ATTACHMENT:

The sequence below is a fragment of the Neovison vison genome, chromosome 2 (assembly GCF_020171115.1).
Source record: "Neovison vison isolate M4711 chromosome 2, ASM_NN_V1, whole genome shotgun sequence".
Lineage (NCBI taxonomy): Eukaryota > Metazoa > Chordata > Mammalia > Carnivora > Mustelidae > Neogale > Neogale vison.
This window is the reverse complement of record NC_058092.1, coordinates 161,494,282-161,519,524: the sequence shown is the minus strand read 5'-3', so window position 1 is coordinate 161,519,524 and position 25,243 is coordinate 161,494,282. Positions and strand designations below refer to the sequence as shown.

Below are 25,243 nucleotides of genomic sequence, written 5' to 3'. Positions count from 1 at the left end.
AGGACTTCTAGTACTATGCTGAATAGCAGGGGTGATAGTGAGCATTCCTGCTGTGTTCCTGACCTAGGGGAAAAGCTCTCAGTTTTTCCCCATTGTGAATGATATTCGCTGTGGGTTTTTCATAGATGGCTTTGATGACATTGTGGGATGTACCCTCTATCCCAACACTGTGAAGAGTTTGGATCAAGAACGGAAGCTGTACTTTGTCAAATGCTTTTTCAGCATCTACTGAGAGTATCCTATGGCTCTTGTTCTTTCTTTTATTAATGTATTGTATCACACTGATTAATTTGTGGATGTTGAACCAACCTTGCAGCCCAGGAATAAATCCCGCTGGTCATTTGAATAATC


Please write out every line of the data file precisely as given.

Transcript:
The sequence below is a fragment of the Neovison vison genome, chromosome 2 (assembly GCF_020171115.1).
Source record: "Neovison vison isolate M4711 chromosome 2, ASM_NN_V1, whole genome shotgun sequence".
Lineage (NCBI taxonomy): Eukaryota > Metazoa > Chordata > Mammalia > Carnivora > Mustelidae > Neogale > Neogale vison.
This window is the reverse complement of record NC_058092.1, coordinates 161,494,282-161,519,524: the sequence shown is the minus strand read 5'-3', so window position 1 is coordinate 161,519,524 and position 25,243 is coordinate 161,494,282. Positions and strand designations below refer to the sequence as shown.

Below are 25,243 nucleotides of genomic sequence, written 5' to 3'. Positions count from 1 at the left end.
AGGACTTCTAGTACTATGCTGAATAGCAGGGGTGATAGTGAGCATTCCTGCTGTGTTCCTGACCTAGGGGAAAAGCTCTCAGTTTTTCCCCATTGTGAATGATATTCGCTGTGGGTTTTTCATAGATGGCTTTGATGACATTGTGGGATGTACCCTCTATCCCAACACTGTGAAGAGTTTGGATCAAGAACGGAAGCTGTACTTTGTCAAATGCTTTTTCAGCATCTACTGAGAGTATCCTATGGCTCTTGTTCTTTCTTTTATTAATGTATTGTATCACACTGATTAATTTGTGGATGTTGAACCAACCTTGCAGCCCAGGAATAAATCCCGCTGGTCATTTGAATAATC